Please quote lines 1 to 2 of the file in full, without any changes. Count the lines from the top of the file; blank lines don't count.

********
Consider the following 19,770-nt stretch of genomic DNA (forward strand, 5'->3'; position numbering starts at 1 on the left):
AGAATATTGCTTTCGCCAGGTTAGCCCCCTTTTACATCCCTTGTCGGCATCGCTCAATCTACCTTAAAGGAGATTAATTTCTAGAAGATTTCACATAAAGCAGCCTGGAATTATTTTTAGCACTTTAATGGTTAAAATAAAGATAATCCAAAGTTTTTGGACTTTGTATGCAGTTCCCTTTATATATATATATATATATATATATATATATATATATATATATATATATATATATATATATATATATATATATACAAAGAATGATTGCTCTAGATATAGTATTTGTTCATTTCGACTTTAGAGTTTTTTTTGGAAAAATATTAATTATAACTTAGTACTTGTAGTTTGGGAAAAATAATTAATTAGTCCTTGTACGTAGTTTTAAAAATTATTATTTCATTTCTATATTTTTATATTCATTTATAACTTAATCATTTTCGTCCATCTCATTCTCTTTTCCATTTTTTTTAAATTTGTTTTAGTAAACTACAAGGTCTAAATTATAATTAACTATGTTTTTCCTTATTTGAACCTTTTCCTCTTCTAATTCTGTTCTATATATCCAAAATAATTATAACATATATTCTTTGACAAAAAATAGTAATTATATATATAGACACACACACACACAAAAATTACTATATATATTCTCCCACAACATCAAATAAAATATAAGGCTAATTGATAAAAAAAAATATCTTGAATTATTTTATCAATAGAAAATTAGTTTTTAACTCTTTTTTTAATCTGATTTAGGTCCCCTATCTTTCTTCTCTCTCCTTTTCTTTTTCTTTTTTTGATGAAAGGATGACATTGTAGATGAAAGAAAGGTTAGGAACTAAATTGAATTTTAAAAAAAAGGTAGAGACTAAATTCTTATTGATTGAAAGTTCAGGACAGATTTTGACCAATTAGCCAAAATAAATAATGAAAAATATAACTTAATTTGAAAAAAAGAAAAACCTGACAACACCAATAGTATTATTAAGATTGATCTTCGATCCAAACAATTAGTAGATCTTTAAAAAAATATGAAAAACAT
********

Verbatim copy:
Consider the following 19,770-nt stretch of genomic DNA (forward strand, 5'->3'; position numbering starts at 1 on the left):
AGAATATTGCTTTCGCCAGGTTAGCCCCCTTTTACATCCCTTGTCGGCATCGCTCAATCTACCTTAAAGGAGATTAATTTCTAGAAGATTTCACATAAAGCAGCCTGGAATTATTTTTAGCACTTTAATGGTTAAAATAAAGATAATCCAAAGTTTTTGGACTTTGTATGCAGTTCCCTTTATATATATATATATATATATATATATATATATATATATATATATATATATATATATATATATATATATATATACAAAGAATGATTGCTCTAGATATAGTATTTGTTCATTTCGACTTTAGAGTTTTTTTTGGAAAAATATTAATTATAACTTAGTACTTGTAGTTTGGGAAAAATAATTAATTAGTCCTTGTACGTAGTTTTAAAAATTATTATTTCATTTCTATATTTTTATATTCATTTATAACTTAATCATTTTCGTCCATCTCATTCTCTTTTCCATTTTTTTTAAATTTGTTTTAGTAAACTACAAGGTCTAAATTATAATTAACTATGTTTTTCCTTATTTGAACCTTTTCCTCTTCTAATTCTGTTCTATATATCCAAAATAATTATAACATATATTCTTTGACAAAAAATAGTAATTATATATATAGACACACACACACACAAAAATTACTATATATATTCTCCCACAACATCAAATAAAATATAAGGCTAATTGATAAAAAAAAATATCTTGAATTATTTTATCAATAGAAAATTAGTTTTTAACTCTTTTTTTAATCTGATTTAGGTCCCCTATCTTTCTTCTCTCTCCTTTTCTTTTTCTTTTTTTGATGAAAGGATGACATTGTAGATGAAAGAAAGGTTAGGAACTAAATTGAATTTTAAAAAAAAGGTAGAGACTAAATTCTTATTGATTGAAAGTTCAGGACAGATTTTGACCAATTAGCCAAAATAAATAATGAAAAATATAACTTAATTTGAAAAAAAGAAAAACCTGACAACACCAATAGTATTATTAAGATTGATCTTCGATCCAAACAATTAGTAGATCTTTAAAAAAATATGAAAAACAT